Mid/small-cap stocks rally on SEBI multi-cap norms

Suresh P Iyengar Mumbai | Updated on September 14, 2020

Investors see fund houses diversifying investments; brokerages call for caution

Following the SEBI diktat on multi-cap schemes of mutual funds, small- and mid-cap stocks soared though the broader market remained bearish.

Despite SEBI’s clarification that it is open for consultation on its new guidelines, investors rushed to buy small- and mid-cap stocks in the expectation that fund houses will dilute their holdings in large-cap stocks and diversify their investments to meet the new norms.

The BSE Small-Cap Index zoomed 520 points to 15,078 while the BSE Mid-Cap was up 214 points at 14,873 on Monday. The Nifty Mid-Cap 100 and the Nifty Small Cap-100 were up 2.6 per cent and 5.5 per cent, respectively

Last Friday, SEBI had mandated that multi-cap schemes should invest 25 per cent each in large-, mid- and small-cap stocks besides increasing the minimum equity investment of these schemes to 75 per cent of the AUM from 65 per cent. Earlier, there was no such limits based market capitalisation of stocks.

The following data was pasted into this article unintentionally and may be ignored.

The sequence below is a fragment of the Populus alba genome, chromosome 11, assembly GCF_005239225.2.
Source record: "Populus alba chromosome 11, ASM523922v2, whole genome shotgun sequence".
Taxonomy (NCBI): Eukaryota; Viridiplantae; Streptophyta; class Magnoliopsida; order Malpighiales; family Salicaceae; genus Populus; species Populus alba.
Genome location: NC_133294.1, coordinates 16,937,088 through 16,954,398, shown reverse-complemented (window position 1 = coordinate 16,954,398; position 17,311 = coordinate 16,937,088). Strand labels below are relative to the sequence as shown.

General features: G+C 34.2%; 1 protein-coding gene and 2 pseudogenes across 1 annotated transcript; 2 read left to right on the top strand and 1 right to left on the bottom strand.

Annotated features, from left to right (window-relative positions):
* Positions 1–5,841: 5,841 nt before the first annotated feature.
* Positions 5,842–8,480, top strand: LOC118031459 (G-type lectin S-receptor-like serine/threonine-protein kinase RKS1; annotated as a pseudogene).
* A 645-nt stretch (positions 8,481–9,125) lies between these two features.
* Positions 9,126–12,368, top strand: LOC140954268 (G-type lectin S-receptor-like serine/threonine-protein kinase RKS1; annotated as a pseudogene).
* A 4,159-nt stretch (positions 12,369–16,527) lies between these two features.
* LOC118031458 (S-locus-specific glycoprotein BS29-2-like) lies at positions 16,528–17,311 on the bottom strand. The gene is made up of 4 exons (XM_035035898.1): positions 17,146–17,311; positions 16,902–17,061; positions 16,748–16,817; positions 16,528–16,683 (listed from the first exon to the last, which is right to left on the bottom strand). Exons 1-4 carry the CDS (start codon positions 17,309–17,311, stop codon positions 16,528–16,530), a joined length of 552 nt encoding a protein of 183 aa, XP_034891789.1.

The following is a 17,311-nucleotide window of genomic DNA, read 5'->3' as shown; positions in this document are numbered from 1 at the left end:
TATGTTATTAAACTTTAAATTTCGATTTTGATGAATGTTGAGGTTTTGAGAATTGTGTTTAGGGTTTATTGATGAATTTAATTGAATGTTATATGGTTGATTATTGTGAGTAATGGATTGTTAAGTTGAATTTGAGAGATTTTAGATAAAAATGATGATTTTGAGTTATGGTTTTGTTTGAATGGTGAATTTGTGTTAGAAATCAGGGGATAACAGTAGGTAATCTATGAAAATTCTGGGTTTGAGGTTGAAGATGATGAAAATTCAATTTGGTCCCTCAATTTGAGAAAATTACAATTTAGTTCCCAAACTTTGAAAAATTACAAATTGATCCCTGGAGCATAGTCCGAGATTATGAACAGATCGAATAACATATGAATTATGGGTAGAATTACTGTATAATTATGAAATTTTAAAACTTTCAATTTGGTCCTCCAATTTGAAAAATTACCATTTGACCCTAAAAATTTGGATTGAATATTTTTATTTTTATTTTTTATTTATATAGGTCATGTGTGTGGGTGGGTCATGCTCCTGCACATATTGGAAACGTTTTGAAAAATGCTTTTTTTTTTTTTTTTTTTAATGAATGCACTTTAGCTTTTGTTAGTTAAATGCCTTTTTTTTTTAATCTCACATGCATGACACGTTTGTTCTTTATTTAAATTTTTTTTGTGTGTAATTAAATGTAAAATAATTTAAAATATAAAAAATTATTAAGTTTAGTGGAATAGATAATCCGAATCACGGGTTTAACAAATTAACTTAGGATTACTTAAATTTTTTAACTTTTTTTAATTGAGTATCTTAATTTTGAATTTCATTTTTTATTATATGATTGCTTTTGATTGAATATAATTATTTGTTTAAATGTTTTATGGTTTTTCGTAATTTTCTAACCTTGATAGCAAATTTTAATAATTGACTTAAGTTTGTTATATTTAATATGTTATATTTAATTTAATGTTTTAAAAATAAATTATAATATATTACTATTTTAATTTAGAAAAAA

Call for caution

Ankit Merchant, Equity Research Analyst (Midcaps), Reliance Securities, said while the circular is still being interpreted, many feel that the flow into mid- and small-cap stocks will get a boost though many also think that some large multi-cap funds will be merged with large-cap funds.

However, he added that given the sharp run-up in mid- and small-cap stocks since April, investors should remain cautious in stock picking.

Nirav Sheth, CEO (Institutional Equities), Emkay Research, said multi-cap schemes would require to buy ₹28,000 crore of small-caps (3.9 per cent of free float) and ₹13,500 crore of mid-caps (1.35 per cent), to be set off by selling ₹41,100 crore in large-caps (0.72 per cent of free float). But the expected quantum of buying and selling could be impacted should the existing schemes be merged or re-classified, he added.

Most mid- and small cap-stocks have limited free float, relatively lower volumes, and a higher impact cost (both at the time of entry and exit).

Moreover, liquidity issues in small-cap stocks could get compounded in a bear market; when funds face redemption pressure and sell small-cap stocks, the impact cost could be large.

Multi-cap funds with a large AUM may face difficulty in reshuffling their portfolios. Schemes requiring the least reshuffling include multi-cap funds from Invesco, IDFC and Nippon, while schemes requiring the most rejiginclude those of Kotak Standard, HDFC Equity, Motilal Multicap 35, Axis and Canara Robeco Equity diversified fund, said HDFC Securities.

Published on September 14, 2020

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